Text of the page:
Animate Planet: Making Visceral Sense of Living in a High-Tech Ecologically Damaged World
Kath Weston is Professor of Anthropology at the University of Virginia. A Guggenheim Fellow and two-time winner of the Ruth Benedict Prize, Weston is the author of several books, including Traveling Light: On the Road with America's Poor; Gender in Real Time: Power and Transience in a Visual Age; and Families We Choose: Lesbians, Gays, Kinship.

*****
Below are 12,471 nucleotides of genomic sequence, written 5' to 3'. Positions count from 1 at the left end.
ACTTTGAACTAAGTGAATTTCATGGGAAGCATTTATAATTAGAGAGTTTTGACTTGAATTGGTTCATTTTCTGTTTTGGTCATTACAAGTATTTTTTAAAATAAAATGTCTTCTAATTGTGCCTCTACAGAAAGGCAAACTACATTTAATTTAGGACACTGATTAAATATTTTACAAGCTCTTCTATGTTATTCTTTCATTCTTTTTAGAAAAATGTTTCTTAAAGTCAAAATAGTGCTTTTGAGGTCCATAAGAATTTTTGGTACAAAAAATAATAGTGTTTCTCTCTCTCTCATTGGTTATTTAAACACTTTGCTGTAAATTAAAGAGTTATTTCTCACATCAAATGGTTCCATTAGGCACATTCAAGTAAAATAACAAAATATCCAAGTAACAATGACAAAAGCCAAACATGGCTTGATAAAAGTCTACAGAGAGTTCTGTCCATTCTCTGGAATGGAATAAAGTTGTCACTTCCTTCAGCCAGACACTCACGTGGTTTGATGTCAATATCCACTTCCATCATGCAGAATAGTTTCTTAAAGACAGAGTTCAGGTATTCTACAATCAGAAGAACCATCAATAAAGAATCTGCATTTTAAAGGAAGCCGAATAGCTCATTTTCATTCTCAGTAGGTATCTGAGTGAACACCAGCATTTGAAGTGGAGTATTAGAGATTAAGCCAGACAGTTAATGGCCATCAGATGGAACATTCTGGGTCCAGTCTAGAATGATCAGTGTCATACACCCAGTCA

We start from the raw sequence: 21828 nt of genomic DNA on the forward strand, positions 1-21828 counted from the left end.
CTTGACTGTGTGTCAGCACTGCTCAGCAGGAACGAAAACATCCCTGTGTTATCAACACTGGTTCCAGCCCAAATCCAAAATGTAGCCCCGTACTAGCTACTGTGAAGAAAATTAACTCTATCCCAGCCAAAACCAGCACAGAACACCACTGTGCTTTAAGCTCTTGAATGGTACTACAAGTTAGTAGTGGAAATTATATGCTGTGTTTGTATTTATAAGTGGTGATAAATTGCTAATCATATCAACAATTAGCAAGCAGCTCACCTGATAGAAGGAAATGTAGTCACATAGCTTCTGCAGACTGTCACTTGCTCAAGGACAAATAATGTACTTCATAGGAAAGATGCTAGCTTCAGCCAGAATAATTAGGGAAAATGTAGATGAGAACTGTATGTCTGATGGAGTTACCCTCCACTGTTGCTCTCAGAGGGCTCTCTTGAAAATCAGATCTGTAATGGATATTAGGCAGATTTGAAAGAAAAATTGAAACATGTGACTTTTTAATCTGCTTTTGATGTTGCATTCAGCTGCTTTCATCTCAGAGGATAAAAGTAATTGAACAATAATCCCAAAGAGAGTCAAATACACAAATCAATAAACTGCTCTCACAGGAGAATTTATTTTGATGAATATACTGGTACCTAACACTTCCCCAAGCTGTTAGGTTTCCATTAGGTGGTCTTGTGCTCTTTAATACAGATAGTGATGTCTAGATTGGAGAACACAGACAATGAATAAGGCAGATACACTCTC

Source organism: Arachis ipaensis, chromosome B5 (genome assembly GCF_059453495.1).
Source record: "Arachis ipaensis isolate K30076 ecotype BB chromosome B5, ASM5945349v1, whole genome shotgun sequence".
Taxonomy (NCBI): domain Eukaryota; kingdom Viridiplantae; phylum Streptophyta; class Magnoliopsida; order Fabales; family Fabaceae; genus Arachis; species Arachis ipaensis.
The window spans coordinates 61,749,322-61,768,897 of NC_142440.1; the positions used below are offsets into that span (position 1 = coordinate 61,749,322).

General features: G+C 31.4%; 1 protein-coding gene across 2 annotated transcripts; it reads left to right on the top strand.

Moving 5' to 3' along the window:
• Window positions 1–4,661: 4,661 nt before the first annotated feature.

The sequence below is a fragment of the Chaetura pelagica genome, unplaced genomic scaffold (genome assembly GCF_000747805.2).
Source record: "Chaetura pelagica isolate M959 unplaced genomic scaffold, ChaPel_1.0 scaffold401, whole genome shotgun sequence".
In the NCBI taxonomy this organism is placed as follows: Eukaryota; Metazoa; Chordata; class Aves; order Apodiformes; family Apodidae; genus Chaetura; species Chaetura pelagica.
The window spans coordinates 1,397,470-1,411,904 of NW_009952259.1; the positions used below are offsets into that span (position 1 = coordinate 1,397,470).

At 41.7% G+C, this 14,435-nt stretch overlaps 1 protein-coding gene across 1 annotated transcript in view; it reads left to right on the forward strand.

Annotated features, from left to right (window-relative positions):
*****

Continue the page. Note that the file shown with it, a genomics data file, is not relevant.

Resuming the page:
What would it mean to take North American climate change skepticism seriously when people assert that global warming cannot be happening because it is not particularly hot out and the observer has hardly broken a sweat? Although many have characterized such claims as antiscience, intimate appeals to the evidence that bodies can provide are not necessarily strangers to scientific inquiry. Researchers have utilized their bodies as testing, measuring, and tracking devices since the very birth of empiricism. As scholars and policymakers have come to realize that “the latest data” alone may not be enough to prompt the action needed to confront climate change, they have sought to understand what other factors might be involved. Cultural histories of embodied empiricism and the tensions associated with the rise of Big Science can help explain why some climate change skeptics insist on wielding the body as an instrument to make judgments about conditions that enliven or imperil it.